Adventures with the Wife in Space: Living With Doctor Who, by Neil Perryman

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I only came across Neil Perryman’s fabulous Wife in Space blog earlier this year, which is unforgivably tardy of me, but I’m pleased I did at least find it in the end because it’s a proper jewel of a site.

Essentially, the blog is a record of long time Doctor Who fan Perryman watching the classic episodes with his wife Sue, who has hitherto been totally resistent to the charms of viewing the first 26 seasons of the show. And they don’t just watch an episode here or there, either, but every single one. In order. Including the fan reconstructions (recons) of the hundred or so missing episodes long wiped from the BBC archives and not available for DVD release.

Now, I consider myself a reasonable Doctor Who fan as a look through this very blog will quickly confirm, but I’m far from having seen every episode. There are some of the oldest black and white stories from the Hartnell and Troughton era that I’ve still not seen, and an embarrassing number of Tom Baker stories (including I fear most of the “Key to Time” season) where the pre-teen me was boycotting the show on the perfectly reasonable grounds that Baker wasn’t Jon Pertwee. So the scale of the Perrymans’ project to see every episode over the course of some four years is just mind blowing to me in its sense of fan commitment to the show; and the idea that someone who isn’t even a fan to start with would agree to go along with it, and indeed be the indispensible reason for the project in the first place, is just astounding.

And the result is absolutely terrific. It could have gone horribly wrong if Sue had hated everything about the show and ended up just poking fun and savagely shooting down every episode, but she doesn’t. She certainly doesn’t hold back when there’s something that irks her, even when it’s on one of Doctor Who’s sacred cows than fans never dare to disparage; but there’s also plenty of things she likes and praises, even about episodes that hard-core Whovians detest. The unpredictablity and the sudden warmth of the successes makes up for the withering nature of other comments, and by and large when you take a step back and take a dispassionate view of what Sue is saying, she’s clear-eyed and spot-on an uncanny amount of the time. Thanks to Perryman’s ever-entertaining write-ups of their viewing sessions, you come away with a genuinely new perspective on the show that you thought you already knew inside and out.

But this review isn’t about the website (no matter how much I also recommend that you head over there and start reading as soon as possible) but about the new book by Perryman. When I first heard about the project, I wondered what on earth he would do: he could hardly take the contents of the blog and empty them all into print: at around half a million words, that would be one hefty tome. Moreover why would anyone buy the book when they can read the website for free? And you could hardly shutdown the blog to get people to buy the book as the backlash would be formidable, and besides that it’s the best shop window for the book in the first place.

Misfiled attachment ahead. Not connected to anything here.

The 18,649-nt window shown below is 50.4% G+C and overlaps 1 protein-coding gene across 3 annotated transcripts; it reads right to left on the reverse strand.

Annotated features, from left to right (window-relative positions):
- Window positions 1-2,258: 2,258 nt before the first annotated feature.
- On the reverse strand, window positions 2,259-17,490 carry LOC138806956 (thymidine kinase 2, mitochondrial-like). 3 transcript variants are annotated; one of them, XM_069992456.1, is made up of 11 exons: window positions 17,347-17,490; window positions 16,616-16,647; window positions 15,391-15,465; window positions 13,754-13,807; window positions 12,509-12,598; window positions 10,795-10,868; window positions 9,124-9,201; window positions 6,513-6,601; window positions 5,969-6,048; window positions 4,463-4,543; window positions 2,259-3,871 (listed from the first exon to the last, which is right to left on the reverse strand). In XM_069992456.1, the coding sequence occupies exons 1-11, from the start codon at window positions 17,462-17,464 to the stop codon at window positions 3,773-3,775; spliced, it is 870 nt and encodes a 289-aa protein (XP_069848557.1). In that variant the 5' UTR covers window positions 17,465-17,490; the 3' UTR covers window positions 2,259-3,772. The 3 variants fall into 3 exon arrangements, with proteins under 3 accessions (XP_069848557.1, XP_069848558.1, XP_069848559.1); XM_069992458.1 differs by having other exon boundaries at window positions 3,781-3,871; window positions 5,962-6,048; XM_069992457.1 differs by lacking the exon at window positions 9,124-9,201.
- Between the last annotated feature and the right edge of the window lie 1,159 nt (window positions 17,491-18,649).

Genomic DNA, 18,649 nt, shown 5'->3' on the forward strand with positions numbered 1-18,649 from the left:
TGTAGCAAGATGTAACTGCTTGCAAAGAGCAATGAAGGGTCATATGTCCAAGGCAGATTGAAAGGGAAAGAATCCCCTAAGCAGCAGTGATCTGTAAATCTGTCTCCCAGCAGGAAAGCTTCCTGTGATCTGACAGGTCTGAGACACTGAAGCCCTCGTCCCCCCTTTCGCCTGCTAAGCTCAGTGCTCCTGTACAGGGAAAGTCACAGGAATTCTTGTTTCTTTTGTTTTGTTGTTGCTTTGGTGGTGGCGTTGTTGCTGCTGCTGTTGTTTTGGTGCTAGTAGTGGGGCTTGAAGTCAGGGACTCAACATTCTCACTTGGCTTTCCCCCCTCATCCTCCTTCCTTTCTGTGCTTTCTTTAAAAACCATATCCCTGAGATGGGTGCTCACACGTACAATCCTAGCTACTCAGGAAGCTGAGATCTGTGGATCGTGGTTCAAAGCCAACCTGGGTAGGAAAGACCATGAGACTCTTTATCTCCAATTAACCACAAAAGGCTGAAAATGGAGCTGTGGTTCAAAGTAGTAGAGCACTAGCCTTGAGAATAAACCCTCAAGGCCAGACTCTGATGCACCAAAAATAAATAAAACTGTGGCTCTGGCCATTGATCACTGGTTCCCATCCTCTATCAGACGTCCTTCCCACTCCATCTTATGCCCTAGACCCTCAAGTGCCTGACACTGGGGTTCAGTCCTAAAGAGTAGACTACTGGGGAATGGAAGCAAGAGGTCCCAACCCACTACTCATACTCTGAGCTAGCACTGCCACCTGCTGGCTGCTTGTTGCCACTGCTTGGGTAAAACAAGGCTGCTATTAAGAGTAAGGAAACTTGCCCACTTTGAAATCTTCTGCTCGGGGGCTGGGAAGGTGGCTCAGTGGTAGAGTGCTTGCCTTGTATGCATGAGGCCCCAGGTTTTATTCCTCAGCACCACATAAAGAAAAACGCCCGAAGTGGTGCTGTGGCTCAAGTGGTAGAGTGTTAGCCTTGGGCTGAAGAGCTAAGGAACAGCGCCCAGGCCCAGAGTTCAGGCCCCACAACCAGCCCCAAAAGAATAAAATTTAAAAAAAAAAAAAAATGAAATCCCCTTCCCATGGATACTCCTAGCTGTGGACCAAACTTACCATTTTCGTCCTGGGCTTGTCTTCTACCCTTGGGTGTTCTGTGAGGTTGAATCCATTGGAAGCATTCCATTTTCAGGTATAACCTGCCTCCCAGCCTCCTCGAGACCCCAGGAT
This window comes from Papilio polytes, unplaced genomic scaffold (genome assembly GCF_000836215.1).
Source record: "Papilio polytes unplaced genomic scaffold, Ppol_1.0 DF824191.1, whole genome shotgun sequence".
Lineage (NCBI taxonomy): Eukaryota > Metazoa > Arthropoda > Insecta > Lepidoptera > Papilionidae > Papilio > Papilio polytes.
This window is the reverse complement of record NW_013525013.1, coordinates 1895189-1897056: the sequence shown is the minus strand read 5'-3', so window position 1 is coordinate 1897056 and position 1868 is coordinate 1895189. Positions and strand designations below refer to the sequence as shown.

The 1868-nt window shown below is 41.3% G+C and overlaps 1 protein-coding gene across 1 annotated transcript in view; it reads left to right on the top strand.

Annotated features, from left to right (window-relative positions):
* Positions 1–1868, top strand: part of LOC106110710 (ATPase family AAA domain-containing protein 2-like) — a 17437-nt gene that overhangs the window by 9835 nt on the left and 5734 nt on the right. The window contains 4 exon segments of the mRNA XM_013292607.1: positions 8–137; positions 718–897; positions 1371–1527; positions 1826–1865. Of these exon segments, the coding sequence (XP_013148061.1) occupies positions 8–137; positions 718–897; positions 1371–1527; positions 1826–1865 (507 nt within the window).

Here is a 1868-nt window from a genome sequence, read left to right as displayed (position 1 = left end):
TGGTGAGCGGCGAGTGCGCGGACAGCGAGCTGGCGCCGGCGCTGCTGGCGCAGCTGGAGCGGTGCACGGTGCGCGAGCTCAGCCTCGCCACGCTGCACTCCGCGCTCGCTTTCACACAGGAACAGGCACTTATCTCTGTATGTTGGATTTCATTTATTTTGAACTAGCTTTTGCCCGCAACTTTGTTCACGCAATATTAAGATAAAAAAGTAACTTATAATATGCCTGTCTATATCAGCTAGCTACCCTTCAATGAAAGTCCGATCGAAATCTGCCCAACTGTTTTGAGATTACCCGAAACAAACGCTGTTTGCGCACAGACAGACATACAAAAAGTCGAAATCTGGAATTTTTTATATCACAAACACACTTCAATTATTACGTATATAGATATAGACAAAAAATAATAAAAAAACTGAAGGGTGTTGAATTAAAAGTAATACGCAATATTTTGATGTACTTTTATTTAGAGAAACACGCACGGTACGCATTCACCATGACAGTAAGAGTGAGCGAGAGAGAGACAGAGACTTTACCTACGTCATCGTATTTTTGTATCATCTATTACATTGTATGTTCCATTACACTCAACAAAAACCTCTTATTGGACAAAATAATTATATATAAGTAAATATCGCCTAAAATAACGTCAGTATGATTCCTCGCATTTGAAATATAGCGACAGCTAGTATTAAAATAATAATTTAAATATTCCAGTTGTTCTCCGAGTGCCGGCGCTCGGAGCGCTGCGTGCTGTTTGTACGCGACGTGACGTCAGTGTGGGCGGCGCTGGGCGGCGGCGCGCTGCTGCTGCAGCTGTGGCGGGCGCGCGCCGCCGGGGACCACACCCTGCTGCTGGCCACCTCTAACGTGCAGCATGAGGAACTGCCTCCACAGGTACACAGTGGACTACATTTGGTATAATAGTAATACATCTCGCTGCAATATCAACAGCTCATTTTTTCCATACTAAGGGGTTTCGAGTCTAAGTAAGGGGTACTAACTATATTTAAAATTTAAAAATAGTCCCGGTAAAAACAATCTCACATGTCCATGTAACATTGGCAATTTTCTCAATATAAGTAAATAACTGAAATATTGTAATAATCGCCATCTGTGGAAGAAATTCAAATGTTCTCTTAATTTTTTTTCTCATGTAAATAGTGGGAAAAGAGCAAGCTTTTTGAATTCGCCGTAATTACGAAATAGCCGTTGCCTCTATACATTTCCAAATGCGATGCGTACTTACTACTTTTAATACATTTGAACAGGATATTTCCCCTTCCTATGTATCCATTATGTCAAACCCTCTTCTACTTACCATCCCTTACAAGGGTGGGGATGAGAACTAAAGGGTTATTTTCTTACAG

Fortunately Perryman has come up with the perfect solution: this is the book that basically fills in all the gaps that there wasn’t room for in the “just the reviews, ma’am” blog. It’s the story of Perryman’s life growing up and his relationship with Doctor Who ever since he can first remember it, which is pretty much the first time he can recall anything at all. It’s also the story of how he came to meet and marry the remarkable Sue, whose sharp wit and insight as filtered through Perryman’s warm and playful writing is the star of the show in both print and online.

When specific classic stories are mentioned, the book features a few side notes drawn from the blog as extra commentary; there’s a section in the book dealing with the writing of the blog and what the project felt like to the Perrymans as they progressed through season after season; and finally some appendices of statistics which contains the surprising revelation as to which Doctor gets the highest marks in total from Sue. That’s enough to make the book feel very much part of the same project as the website, but without anyone feeling short-changed by duplicated material. It could hardly be better judged as a ‘spin off’ project, in fact.

Like the website, the book is just a wonderful way to spend time with the Perrymans – people I now feel I know so well from reading about them that it feels downright odd not to call them Neil and Sue in this review as though we’ve been friends for years – which is exactly what it feels like. When Neil recalls his 70s childhood it’s so close to my own that I genuinely feel we must have grown up in the same street and gone to the same school without realising it. When I got to the final pages – far too soon – it was like saying goodbye to friends who were moving away and I might not see again for a long while.

That’s testament to some seriously good writing, which is both emotionally from the heart (almost painfully so at times) and also witty and light-footed. In the packed world of Doctor Who-related merchandise crowding the store shelves – and never greater than in 2013 for the 50th anniversary – I don’t think there’s anything I would recommend as a more essential purchase above this wonderful volume.

(There’s more detailed info about the book over at Cathode Ray Tube.)

Available from all good book sellers, as the saying goes – I got mine from Waterstones at the RRP of £12.99. Also available in Kindle format from Amazon.co.uk, but then you won’t get to appreciate the lovely cover cartoon artwork on the printed edition.

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